Monumental decision: All eyes look to Interior Secretary Jewell on divisive Bears Ears issue

This is big, raw countryside with tumbling landscapes of jutting Navajo sandstone cliffs bleached by grueling heat and sprawling bluffs that rise proud and angry from a sagebrush floor.

There is nothing diminutive in this bold and unforgiving land that is so overwhelmingly expansive and complex one can lose a sense of time and being — wrapped in serene beauty that can suddenly turn harsh.

It is that way with the emotions wrapped up in the possible designation of a Bears Ears National Monument in San Juan County, Utah people divided like the high desert plains and rising bluffs.

There’s little in between that “space” between getting a new monument or not handing the federal government more control of the land.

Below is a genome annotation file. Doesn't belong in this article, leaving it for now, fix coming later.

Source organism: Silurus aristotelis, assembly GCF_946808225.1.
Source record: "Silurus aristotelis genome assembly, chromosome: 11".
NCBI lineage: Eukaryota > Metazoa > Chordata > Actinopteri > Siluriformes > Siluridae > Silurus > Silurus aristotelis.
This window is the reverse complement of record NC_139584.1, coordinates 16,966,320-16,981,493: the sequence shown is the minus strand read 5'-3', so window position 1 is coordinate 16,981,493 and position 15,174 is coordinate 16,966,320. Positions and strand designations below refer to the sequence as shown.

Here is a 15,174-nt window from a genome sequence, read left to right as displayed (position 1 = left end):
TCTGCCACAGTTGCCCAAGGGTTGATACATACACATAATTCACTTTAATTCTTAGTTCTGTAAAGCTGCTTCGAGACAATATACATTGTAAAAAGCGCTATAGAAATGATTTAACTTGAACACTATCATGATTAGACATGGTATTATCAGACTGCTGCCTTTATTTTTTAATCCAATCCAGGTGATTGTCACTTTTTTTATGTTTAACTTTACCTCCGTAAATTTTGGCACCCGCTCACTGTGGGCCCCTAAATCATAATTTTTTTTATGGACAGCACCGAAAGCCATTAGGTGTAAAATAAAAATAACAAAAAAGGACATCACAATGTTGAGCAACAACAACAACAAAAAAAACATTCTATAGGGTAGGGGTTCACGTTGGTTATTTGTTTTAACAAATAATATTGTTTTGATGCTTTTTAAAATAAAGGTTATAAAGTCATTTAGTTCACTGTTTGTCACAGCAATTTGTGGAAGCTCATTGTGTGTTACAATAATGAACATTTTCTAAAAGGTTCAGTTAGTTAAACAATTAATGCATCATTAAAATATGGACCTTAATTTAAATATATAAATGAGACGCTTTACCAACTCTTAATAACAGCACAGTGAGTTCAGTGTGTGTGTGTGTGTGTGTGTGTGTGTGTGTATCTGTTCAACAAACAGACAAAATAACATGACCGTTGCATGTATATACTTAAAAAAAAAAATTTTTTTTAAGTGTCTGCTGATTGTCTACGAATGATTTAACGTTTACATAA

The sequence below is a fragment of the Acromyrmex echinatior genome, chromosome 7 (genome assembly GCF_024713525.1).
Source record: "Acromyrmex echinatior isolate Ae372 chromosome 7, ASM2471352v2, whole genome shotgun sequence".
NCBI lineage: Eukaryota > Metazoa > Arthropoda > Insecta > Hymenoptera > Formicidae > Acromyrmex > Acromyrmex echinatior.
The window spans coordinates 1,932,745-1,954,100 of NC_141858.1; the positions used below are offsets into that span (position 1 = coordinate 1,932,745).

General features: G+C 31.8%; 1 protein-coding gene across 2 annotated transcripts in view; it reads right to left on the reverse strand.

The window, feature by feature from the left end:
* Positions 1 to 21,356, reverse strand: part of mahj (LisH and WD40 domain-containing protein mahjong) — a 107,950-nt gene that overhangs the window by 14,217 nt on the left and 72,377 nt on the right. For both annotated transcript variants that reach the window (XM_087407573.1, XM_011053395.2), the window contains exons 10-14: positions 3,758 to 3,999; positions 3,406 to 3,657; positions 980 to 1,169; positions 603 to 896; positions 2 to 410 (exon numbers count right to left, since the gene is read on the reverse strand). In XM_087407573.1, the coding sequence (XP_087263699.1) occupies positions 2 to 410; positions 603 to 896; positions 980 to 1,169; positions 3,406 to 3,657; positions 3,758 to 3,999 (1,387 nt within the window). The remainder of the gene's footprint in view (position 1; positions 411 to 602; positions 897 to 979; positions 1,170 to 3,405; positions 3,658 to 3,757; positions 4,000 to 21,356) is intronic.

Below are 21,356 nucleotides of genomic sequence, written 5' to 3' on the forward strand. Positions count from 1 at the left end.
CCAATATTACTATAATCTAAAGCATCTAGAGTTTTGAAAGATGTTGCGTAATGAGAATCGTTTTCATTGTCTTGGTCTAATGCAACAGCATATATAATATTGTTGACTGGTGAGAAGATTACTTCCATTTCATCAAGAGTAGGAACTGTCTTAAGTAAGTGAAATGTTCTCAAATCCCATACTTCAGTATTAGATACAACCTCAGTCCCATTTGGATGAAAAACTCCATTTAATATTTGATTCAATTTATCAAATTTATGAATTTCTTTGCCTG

Like the wind that gusts across Highway 191 between Bluff and Monticello, people are whipped into a frenzy over a tribal coalition’s request to President Barack Obama to use his power under the Antiquities Act to create a 1.9 million acre national monument for the Bears Ears region.

A majority of Native American tribal members who live in the Four Corners region claim ancestral and modern-day connections to the land, and they’re tired of the looting, the vandalism, weary of oil and gas development that threatens their landscape, of potash or uranium mining that may alter the land.

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